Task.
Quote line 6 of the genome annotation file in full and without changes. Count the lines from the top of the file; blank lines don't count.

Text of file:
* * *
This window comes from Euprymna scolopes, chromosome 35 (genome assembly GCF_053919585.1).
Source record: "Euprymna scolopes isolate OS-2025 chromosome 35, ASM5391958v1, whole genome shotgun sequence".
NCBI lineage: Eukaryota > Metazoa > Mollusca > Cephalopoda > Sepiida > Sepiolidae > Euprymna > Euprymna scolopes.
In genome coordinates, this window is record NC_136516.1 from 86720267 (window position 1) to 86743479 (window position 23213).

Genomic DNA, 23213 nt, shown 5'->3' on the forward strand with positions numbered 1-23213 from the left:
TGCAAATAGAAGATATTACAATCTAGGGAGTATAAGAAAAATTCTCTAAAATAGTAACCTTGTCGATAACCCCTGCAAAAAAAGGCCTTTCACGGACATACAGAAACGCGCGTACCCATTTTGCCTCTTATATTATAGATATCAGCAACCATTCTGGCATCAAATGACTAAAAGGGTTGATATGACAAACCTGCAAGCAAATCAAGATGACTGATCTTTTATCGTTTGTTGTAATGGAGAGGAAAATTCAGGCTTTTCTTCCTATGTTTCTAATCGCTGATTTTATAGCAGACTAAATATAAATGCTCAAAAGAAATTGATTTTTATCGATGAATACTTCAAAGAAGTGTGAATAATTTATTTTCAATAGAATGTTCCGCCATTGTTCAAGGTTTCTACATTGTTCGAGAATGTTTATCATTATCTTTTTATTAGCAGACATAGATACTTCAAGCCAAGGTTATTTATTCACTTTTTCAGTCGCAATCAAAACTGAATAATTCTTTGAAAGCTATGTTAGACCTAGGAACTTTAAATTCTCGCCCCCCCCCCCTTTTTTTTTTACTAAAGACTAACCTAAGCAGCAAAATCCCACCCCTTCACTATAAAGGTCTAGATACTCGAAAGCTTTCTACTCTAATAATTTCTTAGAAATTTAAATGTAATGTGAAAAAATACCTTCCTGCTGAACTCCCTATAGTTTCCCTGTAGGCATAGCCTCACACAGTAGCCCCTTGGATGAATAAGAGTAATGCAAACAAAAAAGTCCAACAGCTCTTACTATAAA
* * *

TGCAAATAGAAGATATTACAATCTAGGGAGTATAAGAAAAATTCTCTAAAATAGTAACCTTGTCGATAACCCCTGCAAAAAAAGGCCTTTCACGGACATACAGAAACGCGCGTACCCATTTTGCCTCTTATATTATAGATATCAGCAACCATTCTGGCATCAAATGACTAAAAGGGTTGATATGACAAACCTGCAAGCAAATCAAGATGACTGATCTTTTATCGTTTGTTGTAATGGAGAGGAAAATTCAGGCTTTTCTTCCTATGTTTCTAATCGCTGATTTTATAGCAGACTAAATATAAATGCTCAAAAGAAATTGATTTTTATCGATGAATACTTCAAAGAAGTGTGAATAATTTATTTTCAATAGAATGTTCCGCCATTGTTCAAGGTTTCTACATTGTTCGAGAATGTTTATCATTATCTTTTTATTAGCAGACATAGATACTTCAAGCCAAGGTTATTTATTCACTTTTTCAGTCGCAATCAAAACTGAATAATTCTTTGAAAGCTATGTTAGACCTAGGAACTTTAAATTCTCGCCCCCCCCCCCTTTTTTTTTTACTAAAGACTAACCTAAGCAGCAAAATCCCACCCCTTCACTATAAAGGTCTAGATACTCGAAAGCTTTCTACTCTAATAATTTCTTAGAAATTTAAATGTAATGTGAAAAAATACCTTCCTGCTGAACTCCCTATAGTTTCCCTGTAGGCATAGCCTCACACAGTAGCCCCTTGGATGAATAAGAGTAATGCAAACAAAAAAGTCCAACAGCTCTTACTATAAA